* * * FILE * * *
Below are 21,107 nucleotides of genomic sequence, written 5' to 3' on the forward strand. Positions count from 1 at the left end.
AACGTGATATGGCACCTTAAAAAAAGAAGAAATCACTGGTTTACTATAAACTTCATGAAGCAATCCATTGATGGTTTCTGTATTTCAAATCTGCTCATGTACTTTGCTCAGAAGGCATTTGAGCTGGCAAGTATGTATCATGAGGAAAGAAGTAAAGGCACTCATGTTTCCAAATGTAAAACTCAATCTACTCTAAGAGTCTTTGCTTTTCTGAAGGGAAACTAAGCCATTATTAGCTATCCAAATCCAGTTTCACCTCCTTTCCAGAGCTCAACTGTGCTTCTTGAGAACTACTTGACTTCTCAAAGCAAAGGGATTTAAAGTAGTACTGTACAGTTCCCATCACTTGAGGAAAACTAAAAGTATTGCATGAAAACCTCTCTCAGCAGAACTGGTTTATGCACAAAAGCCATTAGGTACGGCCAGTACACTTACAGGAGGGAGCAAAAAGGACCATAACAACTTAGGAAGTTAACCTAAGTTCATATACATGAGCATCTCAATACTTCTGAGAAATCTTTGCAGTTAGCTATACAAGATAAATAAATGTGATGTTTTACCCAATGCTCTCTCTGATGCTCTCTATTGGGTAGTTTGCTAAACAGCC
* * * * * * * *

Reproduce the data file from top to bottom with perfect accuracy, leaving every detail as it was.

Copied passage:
Below are 21,107 nucleotides of genomic sequence, written 5' to 3' on the forward strand. Positions count from 1 at the left end.
AACGTGATATGGCACCTTAAAAAAAGAAGAAATCACTGGTTTACTATAAACTTCATGAAGCAATCCATTGATGGTTTCTGTATTTCAAATCTGCTCATGTACTTTGCTCAGAAGGCATTTGAGCTGGCAAGTATGTATCATGAGGAAAGAAGTAAAGGCACTCATGTTTCCAAATGTAAAACTCAATCTACTCTAAGAGTCTTTGCTTTTCTGAAGGGAAACTAAGCCATTATTAGCTATCCAAATCCAGTTTCACCTCCTTTCCAGAGCTCAACTGTGCTTCTTGAGAACTACTTGACTTCTCAAAGCAAAGGGATTTAAAGTAGTACTGTACAGTTCCCATCACTTGAGGAAAACTAAAAGTATTGCATGAAAACCTCTCTCAGCAGAACTGGTTTATGCACAAAAGCCATTAGGTACGGCCAGTACACTTACAGGAGGGAGCAAAAAGGACCATAACAACTTAGGAAGTTAACCTAAGTTCATATACATGAGCATCTCAATACTTCTGAGAAATCTTTGCAGTTAGCTATACAAGATAAATAAATGTGATGTTTTACCCAATGCTCTCTCTGATGCTCTCTATTGGGTAGTTTGCTAAACAGCC